The members of Bucharest Astroclub took part in organizing the BSF 2019 event. They displayed with great openness their instruments - several telescopes and their accessories and kindly instructed the public on how to watch the planets and the stars through them.
Published on Oct 04, 2019
Using Berthelot Observatory in remote mode we imaged the first interstellar comet - C/2019 Q4 (Borisov) . Based on the current arc, the comet is on a hyperbolic orbit with an eccentricity of almost 3. The comet will reach perihelion on December 7, 2019. Berthelot Observatory will continue to monitor this objects in the following weeks. Contact: sonka (at) astro.ro.
Published on Sep 14, 2019
Romanian Astronomical Journal is an international journal covering the fields of:
Published on Aug 04, 2019
Asteroid (6478) Gault is a mysterious object; although it is in the Main Belt of asteroids, this object presents a cometary activity. During 2018 and 2019 astronomers detected a tail of matter in the asteroid's motion around the Sun, most likely due to the sublimation of light elements in its composition. The phenomenon involves the particles of dust and gas that reflect sunlight.
An international team that includes researchers from MIT-US, Astronomical Institute of the Romanian Academy, Weizmann Institute of Science in Israel, Observatoire de Paris-France, Lowell Observatory, Institute for Astronomy in Hawaii, and Northern Arizona University, has monitored the asteroid and obtained spectral and photometric data of Gault, between March and April 2019. Near-infrared spectral observations were performed in late March and early April 2019 with the 3 m diameter IRTF (NASA) telescope located in Mauna Kea-Hawaii; the spectral data were corroborated with the photometric data (Figure 1) obtained with the NEEMO-T05 telescope operated by the Astronomical Institute of the Romanian Academy.
Observational data confirm that the surface of the object contains minerals rich in silicium, most likely similar to the mineralogical composition of the asteroid family (25) Phocaea. The spectral data show variations of the spectral slope, decorrelated by a possible burst in object's cometary activity. This aspect can be explained by observing a new layer, unaltered by space weather, predominantly present on the surface of the object after the initial dust layer was entrained in the tail developed by the asteroid.
These results were recently published in the prestigious Astrophysical Journal Letters.M. Marsset, F. DeMeo, A. Sonka, et al., "Active asteroid (6478) Gault: a blue Q-type surface below the dust?” accepted in Astrophysical Journal Letters. Contacts: Adrian Sonka, Astronomical Institute of the Romanian Academy, Mirel Birlan, Paris Observatory.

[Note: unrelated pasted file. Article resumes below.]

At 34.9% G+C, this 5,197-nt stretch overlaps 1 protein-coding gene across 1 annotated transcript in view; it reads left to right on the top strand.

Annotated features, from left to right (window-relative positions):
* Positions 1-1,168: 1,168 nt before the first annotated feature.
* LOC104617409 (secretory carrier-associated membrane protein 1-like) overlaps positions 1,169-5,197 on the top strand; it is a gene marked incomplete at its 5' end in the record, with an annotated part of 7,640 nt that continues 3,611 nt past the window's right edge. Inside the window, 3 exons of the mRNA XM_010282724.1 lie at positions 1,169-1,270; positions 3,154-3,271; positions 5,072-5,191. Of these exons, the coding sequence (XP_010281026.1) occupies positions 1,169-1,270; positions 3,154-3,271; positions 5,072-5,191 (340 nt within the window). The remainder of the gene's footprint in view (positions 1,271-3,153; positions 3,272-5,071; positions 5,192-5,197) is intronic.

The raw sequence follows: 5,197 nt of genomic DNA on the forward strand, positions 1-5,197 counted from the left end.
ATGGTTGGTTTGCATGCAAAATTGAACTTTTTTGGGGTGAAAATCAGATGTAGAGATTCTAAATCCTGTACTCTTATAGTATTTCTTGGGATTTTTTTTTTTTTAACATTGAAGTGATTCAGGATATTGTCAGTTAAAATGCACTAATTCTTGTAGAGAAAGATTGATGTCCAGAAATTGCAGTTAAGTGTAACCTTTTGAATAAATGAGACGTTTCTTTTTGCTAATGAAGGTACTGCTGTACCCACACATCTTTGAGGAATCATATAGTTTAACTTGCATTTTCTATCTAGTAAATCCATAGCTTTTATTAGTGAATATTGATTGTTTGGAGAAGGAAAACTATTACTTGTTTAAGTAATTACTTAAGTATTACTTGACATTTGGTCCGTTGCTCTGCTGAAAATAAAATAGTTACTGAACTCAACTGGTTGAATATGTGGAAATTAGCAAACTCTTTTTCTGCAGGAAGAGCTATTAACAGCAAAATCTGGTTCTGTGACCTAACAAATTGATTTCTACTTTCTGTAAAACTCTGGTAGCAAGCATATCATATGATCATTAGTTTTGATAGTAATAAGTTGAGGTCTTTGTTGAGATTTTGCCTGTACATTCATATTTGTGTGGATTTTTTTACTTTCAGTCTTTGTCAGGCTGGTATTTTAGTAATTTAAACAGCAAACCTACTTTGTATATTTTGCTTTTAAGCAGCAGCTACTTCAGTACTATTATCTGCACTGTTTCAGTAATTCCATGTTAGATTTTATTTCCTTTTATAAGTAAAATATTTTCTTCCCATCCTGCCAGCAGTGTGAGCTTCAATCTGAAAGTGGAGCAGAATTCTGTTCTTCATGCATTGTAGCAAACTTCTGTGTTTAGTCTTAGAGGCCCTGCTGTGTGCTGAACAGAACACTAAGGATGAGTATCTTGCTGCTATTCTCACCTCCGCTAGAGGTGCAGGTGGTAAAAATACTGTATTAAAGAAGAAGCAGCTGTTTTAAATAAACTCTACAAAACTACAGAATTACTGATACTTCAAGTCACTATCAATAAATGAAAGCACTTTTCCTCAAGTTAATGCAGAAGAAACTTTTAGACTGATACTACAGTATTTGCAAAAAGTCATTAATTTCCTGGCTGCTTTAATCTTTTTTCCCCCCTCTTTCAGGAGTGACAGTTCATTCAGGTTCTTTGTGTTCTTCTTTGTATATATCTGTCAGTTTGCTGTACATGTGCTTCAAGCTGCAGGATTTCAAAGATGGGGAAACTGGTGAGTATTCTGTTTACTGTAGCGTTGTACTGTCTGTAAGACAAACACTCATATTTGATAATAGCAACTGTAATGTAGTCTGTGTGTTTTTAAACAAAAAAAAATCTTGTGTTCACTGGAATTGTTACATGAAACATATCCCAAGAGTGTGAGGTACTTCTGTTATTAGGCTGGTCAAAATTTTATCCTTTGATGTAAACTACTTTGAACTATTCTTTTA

Published on Aug 04, 2019
The Sun is the main driver of space weather. Space weather is determining the state of the Earth magnetosphere, which, in its turn, triggers geomagnetic storms.
Coronal mass ejections (CMEs) are pieces of the puzzle that drive space weather. They are one of the most important pieces, because of their large quantities of magnetised plasma released into the heliosphere. An Earth directed CME can hit the magnetosphere about 2-4 days after its initial detection, but not all CMEs arriving to Earth will produce a geomagnetic storm.
Numerous methods (theoretical, numerical and empirical) are being used to predict whether the CME will be geoeffective or not. In a recent paper, a team of researchers lead by D. Beșliu-Ionescu have proposed a new logistic regression model that will produce a probability, expressed as a number between 0 and 1, that a CME will be an event associated with a geomagnetic storm (Beșliu-Ionescu et al., 2019).
Published on Aug 03, 2019
Thursday, December 13, 2018, the Romanian Academy has presented the 2016 Awards. Dr. Magda Stavinschi has been granted the "Petre SERGESCU" Award for her books "Nicolae Coculescu, A Life Among Stars" and "The Astronomy and the Romanian Academy".
A novelty in the award presenting by the Romanian Academy is the initiation of the "Petre Sergescu" Award, intended for rewarding the best history of science and technology papers, award that will be given following consultations and votes from all science departments of the Romanian Academy.
The award was established 125 years after the birth of the great science historian, both for showing the importance that sciences have in the contemporary society development, and for honoring the memory of the prominent scholars with outstanding contributions, starting from the precept expressed by Auguste Comte, saying that "to understand science, it is to know its history".
Published on Dec 16, 2018